Challenge to PA Sex Offender Law Begins

Challenge to PA Sex Offender Law Begins
National Group Cites Costs and Unconstitutional Provisions
January 2, 2013

Reform Sex Offender Laws Inc. (RSOL) recently announced plans to challenge sections of Senate Bill 1183 (Pennsylvania’s new sex offender registration requirements) on multiple constitutional grounds (see first press release here). Today, RSOL began the process of notifying registered persons throughout Pennsylvania regarding the details of this new plan and will seek to organize affected citizens into an active group of advocates to contest the law. Because the new law requires so many individuals to frequently report in person to a state police barracks for the remainder of their lives, RSOL asserts that the new law substantially violates both state and federal Constitutional protections guaranteed to the citizens it affects. RSOL asserts that these onerous new in-person reporting provisions transform registration into a form of lifetime probation supervision, and therefore, constitute punishment.

Despite wide misconceptions, registration requirements are not part of a person’s actual sentence or punishment; rather, they are a collateral consequence of the individual’s conviction. In fact, for public registration schemes to pass constitutional scrutiny, they cannot impose punishment either by design or effect. RSOL finds it problematic that this new law retroactively adds new offenses to the list of offenses requiring registration. This provision alone has the potential to undo an undetermined number of plea agreements because of representations made to defendants which helped induce them to plea.

In support of this action, Brenda Jones, RSOL’s Executive Director, stated, “Even though enforcement of the controversial law has begun, RSOL is optimistic that many aspects of the law will ultimately be declared invalid by the courts, and, as a result, legislators in Harrisburg will be forced to revisit this issue. RSOL finds it incomprehensible that those responsible for the fiscal integrity of Pennsylvania have given such paltry consideration to the financial ramifications of SB 1183.”

In a presentation of talking points being made available to Pennsylvania registrants, Jones questioned whether legislators considered the financial impact of:the additional number of transactions that the state police will be required to perform because so many registrants will have to be processed at least four times a year as opposed to once under the previous law;the ever-increasing number of registrants because there will be virtually no attrition in the future; most will die on Pennsylvania’s sex offender registry;the additional strain on the judiciary due to the extra workload; and the cost that the additional litigation will have on other agencies such as the Public Defender because of the anticipated flood of motions to withdraw plea agreements.“Citizens should be alarmed because Pennsylvania has significantly reduced funding for its schools and other vital services while at the same time allocating significant new funding for this law,” Jones continued.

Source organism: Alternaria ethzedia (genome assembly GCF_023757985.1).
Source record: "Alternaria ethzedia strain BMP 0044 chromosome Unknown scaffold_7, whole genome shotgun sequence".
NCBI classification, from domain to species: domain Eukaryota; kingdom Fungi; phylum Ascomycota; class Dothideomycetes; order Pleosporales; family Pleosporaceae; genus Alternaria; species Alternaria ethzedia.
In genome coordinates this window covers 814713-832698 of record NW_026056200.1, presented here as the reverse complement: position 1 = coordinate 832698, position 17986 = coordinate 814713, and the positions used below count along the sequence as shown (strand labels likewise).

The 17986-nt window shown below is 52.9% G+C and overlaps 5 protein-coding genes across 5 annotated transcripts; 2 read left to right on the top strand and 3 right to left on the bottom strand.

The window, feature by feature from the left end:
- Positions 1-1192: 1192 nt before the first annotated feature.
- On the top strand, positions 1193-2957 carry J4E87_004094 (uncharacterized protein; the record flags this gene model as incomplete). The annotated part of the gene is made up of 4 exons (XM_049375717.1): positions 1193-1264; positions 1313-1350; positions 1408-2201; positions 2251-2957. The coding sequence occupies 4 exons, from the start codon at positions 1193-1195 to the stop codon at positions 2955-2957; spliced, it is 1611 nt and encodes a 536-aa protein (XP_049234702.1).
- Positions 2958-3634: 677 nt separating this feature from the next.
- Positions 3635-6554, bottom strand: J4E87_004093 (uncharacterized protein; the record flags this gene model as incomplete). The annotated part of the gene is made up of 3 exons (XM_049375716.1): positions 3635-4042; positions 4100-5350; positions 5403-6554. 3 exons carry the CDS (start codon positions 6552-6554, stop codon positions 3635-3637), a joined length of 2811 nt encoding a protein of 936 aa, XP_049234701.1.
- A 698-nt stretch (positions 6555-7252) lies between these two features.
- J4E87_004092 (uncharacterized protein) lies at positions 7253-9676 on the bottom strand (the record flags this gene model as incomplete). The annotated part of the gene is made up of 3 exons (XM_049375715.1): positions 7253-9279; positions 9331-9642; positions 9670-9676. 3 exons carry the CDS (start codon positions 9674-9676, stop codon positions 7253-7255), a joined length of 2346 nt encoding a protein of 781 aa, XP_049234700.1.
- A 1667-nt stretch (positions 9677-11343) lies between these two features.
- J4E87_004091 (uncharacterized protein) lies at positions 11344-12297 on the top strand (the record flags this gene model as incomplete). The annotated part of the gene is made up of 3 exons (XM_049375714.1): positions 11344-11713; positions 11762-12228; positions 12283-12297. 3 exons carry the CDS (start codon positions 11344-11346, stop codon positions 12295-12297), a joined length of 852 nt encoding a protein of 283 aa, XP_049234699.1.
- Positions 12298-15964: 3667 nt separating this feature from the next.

A recent survey by the Pennsylvania Association of School Business Officials and the Pennsylvania Association of School Administrators shows that for the 2012–13 school year, 61 percent of school districts will increase class size, 37 percent will reduce tutoring for struggling students, and 11 percent will reduce full-day kindergarten. It is indisputable that these cuts will adversely impact the quality of education.

Funding is cut for education and other vital services while funding abounds to implement laws that RSOL and others oppose because no element of this new legislation was based on evidence or research showing that it will improve public safety. In fact, all available evidence contradicts the premise of these laws. As long ago as 2007 when Human Rights Watch published No Easy Answers, the evidence was clear that the registry as it has evolved does not accurately predict recidivism nor does it play any significant role in reducing recidivism or in stopping the sexual abuse of children.

No study done since then has contradicted those findings; indeed; the most recent, from Lynn University and published scarcely a month ago, is even clearer in pronouncing, “New study finds federal sex offender law not effective.” Both of these studies, as well as others, raise the issue of these laws having undesired consequences that could actually work against the desired goal of public safety.

“We find it highly disconcerting that massive amounts of resources will be expended and that so many citizens’ lives will be needlessly and permanently affected, and, yet, the end result will likely be an even more dangerous community,” Jones concluded. RSOL promotes the elimination of sexual abuse and the preservation of civil rights for all individuals through the use of effective legislation based on empirical research. We envision sexual offense laws based on equal justice and respect for the dignity of all people, protection from retroactively applied punishment, and the establishment of fact-based laws and policies which protect our communities.

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10 Thoughts to “Challenge to PA Sex Offender Law Begins”

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    My son is on this and since his prision relase life has been so hard for even us as a family for helping him find housing to getting any kind of mentel health help to helping him find jobs it’s almost like no matter how he trys no one will give him a chance it’s life one mistake cost him a life setence

    1. julie norr